The NE facing Shield at 12,000ft on Scarps Ridge may also have had a slab avalanche or at least just some sluffing but I didn’t get a good view.

Weather: Beautiful sunny and clear day. The nearby Cinnamon Weather Station at 12,293 reordered North winds in the 5 to 10mph range. and a high temperature of 25F at that elevation.

Snowpack: The last round of northwest to north winds on 11/22 had previously transported much of the recent new snow on wind-exposed terrain features at both above and near treeline elevations. More protected terrain features had some wind stiffened snow on the surface or no wind effect at all.

The 11/22 storm dropped about 5-6″ of low-density new snow. The couple inches of new snow from the 11/21 storm felt like it had some moisture pulled out of it and had lost some of its soft slab feel compared to my observation on 11/21. No signs of instability were observed despite the very weak 11/20 interface we were traveling on. Maybe this was due to some of the moisture being pulled out of the 11/21 storm and a general soft over soft snowpack structure, or maybe the unstable pocket just wasn’t encountered. The public was also out in force getting some good turns on Northerly and Westerly facing terrain at near and above treeline elevations. From social media pictures, it doesn’t currently appear that anyone found any significant signs to current instability.

The new snow that has accumulated on southerly facing slopes was thick and moist by Saturday afternoon. This snow will probably melt on some slopes by Monday or form crusts down the ground or the 11/20 melt-freeze crust.

While we may not have seen signs of instability today, the snowpack is ripe for unstable conditions once we start seeing a load applied or slabs forming. As noted in previous observations, the 11/20 interface is particularly weak where it was protected from past wind events and the sun. This weak interface can be found on shaded terrain features and/or NW to N to E aspects. Northerly to Easterly aspects above 11,300ft are probably the best bullseye.

Photos:

Shooting Cracks, Mt Baldy.

CB Avalanche Center 2019-20 Observations

Location: Paradise Divide Area
Date of Observation: 11/22/2019
Name: Evan Ross

Subject: Shooting Crack, Mt Baldy.
Aspect: North, South, West
Elevation: 11,000-12,000

Weather: Nearby Cinnamon Weather station at 12,293ft recorded westerly winds averaging 25 to 15mph from 6am until noon. In the afternoon clouds were hanging on the peaks and there was absolutely no wind. A nice blue hole in the clouds rolled through for about an hour followed by overcast sky for the rest of the afternoon.
Snowpack: About 3″ of snow had accumulated from the recent storms on Wednesday and Thursday morning. The westerly wind was strong enough to drift that little bit of new snow about and create some wind texture on upper elevation exposed terrain.

The old October snow is variable in both its location and current type. In many areas that snow has been melted away or very wind effected with tightly packed small grains. Both of these setups posed the leased concerns. That old October Snow is concerning in areas more protected from the sun and from the wind events in late October/early November. In those areas, the old snowpack is faceted and weak, especially the NSF development in the upper 10-15cm of the old snow. This weak snow will take little load to become an avalanche problem in the future. South to Southwest to West at ~11,600ft. The October Snow is either completely melted away or a 5-15cm melt-freeze crust on the ground. Of particular note, the portions of these slopes that were shaded by tree stands held pockets of a weak faceted old snowpack.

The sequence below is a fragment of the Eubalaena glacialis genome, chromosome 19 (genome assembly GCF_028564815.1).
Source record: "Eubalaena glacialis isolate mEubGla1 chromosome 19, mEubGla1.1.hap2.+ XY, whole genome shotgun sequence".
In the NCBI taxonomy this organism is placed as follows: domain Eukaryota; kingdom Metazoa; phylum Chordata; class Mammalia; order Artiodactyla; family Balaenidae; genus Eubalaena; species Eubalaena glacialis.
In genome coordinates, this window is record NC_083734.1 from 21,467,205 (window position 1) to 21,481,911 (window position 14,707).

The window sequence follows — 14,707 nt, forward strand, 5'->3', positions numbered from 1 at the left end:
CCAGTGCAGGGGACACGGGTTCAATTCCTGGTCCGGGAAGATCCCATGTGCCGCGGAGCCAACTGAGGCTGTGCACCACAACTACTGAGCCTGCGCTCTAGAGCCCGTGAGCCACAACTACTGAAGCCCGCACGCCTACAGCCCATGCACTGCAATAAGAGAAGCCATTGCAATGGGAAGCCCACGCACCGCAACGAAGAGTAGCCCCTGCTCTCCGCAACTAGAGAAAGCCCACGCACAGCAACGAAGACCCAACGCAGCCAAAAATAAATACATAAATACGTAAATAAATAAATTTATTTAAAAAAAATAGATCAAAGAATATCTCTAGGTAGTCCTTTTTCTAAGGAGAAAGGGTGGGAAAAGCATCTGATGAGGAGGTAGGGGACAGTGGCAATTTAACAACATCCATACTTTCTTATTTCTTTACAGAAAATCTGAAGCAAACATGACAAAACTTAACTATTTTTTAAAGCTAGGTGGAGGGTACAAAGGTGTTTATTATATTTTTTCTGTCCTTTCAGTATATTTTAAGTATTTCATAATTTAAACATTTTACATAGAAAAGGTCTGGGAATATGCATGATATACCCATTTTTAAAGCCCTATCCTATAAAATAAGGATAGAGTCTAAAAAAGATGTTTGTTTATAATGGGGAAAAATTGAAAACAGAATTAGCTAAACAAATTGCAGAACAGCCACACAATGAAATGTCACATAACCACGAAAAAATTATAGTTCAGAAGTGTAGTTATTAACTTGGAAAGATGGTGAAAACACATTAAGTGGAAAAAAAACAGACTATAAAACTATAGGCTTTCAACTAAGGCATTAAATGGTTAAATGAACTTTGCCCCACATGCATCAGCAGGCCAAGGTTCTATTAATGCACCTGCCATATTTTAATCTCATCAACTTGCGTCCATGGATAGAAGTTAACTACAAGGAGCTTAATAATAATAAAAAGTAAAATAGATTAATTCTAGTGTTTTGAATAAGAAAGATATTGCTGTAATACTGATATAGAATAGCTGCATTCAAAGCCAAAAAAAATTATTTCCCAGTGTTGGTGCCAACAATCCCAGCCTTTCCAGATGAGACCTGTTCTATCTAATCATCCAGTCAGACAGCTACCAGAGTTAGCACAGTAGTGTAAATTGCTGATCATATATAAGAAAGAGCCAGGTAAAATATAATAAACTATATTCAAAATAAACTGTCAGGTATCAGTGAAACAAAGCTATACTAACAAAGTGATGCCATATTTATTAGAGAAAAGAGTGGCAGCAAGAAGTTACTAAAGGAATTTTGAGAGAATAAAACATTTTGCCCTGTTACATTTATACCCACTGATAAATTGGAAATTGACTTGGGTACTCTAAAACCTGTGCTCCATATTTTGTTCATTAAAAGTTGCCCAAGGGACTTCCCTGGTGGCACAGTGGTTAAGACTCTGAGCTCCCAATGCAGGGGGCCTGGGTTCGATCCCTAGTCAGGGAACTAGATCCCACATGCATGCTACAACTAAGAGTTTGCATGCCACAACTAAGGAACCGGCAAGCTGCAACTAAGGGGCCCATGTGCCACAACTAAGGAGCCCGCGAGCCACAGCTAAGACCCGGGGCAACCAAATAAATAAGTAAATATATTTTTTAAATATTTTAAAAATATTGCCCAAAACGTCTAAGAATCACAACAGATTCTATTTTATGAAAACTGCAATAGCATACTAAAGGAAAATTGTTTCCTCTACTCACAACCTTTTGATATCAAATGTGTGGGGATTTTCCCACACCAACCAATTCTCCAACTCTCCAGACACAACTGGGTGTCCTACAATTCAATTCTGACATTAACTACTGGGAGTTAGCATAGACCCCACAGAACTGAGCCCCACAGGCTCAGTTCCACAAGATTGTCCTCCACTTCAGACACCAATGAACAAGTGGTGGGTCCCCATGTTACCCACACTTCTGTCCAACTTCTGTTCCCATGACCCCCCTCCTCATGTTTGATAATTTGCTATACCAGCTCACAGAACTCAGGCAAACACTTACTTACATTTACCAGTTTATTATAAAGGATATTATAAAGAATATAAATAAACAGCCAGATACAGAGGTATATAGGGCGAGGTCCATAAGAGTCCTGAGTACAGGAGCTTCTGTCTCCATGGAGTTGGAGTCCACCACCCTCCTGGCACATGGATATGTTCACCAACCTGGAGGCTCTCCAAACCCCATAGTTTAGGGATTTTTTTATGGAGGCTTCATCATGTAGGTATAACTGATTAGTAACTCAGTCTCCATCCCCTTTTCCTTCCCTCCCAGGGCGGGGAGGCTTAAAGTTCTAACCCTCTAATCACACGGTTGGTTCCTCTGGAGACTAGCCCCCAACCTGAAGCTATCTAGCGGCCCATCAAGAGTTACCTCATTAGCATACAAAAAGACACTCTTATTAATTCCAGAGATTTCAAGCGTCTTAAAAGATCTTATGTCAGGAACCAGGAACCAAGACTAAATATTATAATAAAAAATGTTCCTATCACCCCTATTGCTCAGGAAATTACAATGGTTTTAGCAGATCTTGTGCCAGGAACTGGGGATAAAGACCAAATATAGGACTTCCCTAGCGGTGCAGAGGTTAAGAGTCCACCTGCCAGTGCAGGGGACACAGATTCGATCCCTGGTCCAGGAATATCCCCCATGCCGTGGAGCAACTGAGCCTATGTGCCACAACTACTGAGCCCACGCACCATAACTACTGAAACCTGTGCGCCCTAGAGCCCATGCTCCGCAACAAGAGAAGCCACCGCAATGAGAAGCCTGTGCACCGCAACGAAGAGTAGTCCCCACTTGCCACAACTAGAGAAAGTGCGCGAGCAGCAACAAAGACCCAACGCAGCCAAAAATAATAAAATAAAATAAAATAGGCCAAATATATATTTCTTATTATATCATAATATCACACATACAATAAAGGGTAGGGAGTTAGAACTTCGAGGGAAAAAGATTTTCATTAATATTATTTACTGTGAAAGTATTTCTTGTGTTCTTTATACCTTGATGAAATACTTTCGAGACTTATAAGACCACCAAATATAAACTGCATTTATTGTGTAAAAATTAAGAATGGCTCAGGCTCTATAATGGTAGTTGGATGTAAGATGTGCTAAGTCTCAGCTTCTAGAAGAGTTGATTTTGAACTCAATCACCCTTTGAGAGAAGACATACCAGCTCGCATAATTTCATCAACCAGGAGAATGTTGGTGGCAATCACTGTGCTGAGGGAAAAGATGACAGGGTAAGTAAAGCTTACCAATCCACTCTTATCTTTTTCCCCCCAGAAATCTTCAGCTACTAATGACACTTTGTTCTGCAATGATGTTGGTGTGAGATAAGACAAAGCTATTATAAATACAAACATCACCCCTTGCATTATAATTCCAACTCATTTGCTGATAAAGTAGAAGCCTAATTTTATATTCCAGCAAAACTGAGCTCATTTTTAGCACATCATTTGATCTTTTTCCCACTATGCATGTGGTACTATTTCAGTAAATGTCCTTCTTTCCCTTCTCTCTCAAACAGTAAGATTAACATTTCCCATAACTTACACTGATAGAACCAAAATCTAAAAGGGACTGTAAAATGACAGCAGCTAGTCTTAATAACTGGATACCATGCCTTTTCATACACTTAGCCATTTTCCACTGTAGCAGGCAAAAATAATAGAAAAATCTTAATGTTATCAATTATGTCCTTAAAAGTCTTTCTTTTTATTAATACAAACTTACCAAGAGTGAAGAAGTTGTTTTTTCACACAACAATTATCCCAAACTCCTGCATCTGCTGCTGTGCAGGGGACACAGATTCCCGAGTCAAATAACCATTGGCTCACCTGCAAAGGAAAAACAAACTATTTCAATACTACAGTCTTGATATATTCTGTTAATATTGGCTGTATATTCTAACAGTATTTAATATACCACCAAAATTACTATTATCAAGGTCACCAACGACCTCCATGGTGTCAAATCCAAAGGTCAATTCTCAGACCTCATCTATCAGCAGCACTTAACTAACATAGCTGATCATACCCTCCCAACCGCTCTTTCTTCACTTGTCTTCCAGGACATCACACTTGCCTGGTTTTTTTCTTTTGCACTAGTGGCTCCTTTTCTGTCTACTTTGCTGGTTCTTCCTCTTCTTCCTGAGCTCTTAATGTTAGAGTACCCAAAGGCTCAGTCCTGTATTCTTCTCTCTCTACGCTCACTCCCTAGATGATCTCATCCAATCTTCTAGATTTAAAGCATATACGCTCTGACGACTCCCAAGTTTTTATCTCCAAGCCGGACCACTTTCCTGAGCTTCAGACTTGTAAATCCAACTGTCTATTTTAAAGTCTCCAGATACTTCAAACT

North to Northwest between 11,600-12,000ft. HS averaged about 50-60cm or around 2 feet. Some areas were disturbed by previous winds and the stacks of old wind slabs and wind-packed grains were less concerning. Otherwise, the snowpack in this area could be generalized as faceted and weak. The 11/20 interface was the most concerning with well developed 1-2mm faceted grains that were already becoming sensitive with the very shallow and soft slab forming over them. A .5cm melt-freeze crust was fairly widespread in this area and may help aid propagation in the future. Shooting cracks were observed on a portion of a 30-33 degree slope at 11,900ft.

Photos:

Kebler Pass Pre-Storm Observations

CB Avalanche Center 2019-20 Observations

Location: Kebler Pass Area
Date of Observation: 11/19/2019
Name: Ian Havlick

Subject: Kebler Pass Pre-Storm Observations
Aspect: East, South East, South, South West, West
Elevation: 10,000-12,000

Avalanches:

none.

Weather: Clear skies becoming scattered to overcast mid-afternoon. Light winds below treeline, gusts to 35mph above treeline at 12,000 Scarp Ridge station. Temperatures midday were 33º at 12,000ft. Mild and almost T-shirt in sun.
Snowpack: bare ground on E-S-SW aspects with residual halloween snow hanging on shaded westerlies and northern half of compass. west facing snow was generally baked faceted rounds, with cohesionless facets in the shade and northerlly aspects. Snow depths 10-20cm.

Photos:

Snow coverage from October storms

CB Avalanche Center 2019-20 Observations

Location: Kebler Pass Area
Date of Observation: 11/18/2019
Name: Eric Murrow

Subject: Snow coverage from October storms
Aspect: North, North East, East, South East, South, South West, West, North West

Snowpack: Snowfall from October has been melted to dirt, or at best, patchy coverage for slopes on the southern half of the compass, while the northern half of the compass has held on to a thin, continuous layer. Snow that has persisted on sunny slopes has developed into a patchwork of crusts. The snowpack on northerly facing slopes has been faceting, weakening, and will provide a poor foundation for the incoming storms. I would anticipate some avalanche activity on shaded slopes if the forecasted storms produce over the next week. Below are photos from around the range; take a gander and find the photos of terrain you play in and make note of what the incoming storms will be falling on.  Gallery generally shows terrain from west to east across the forecast area.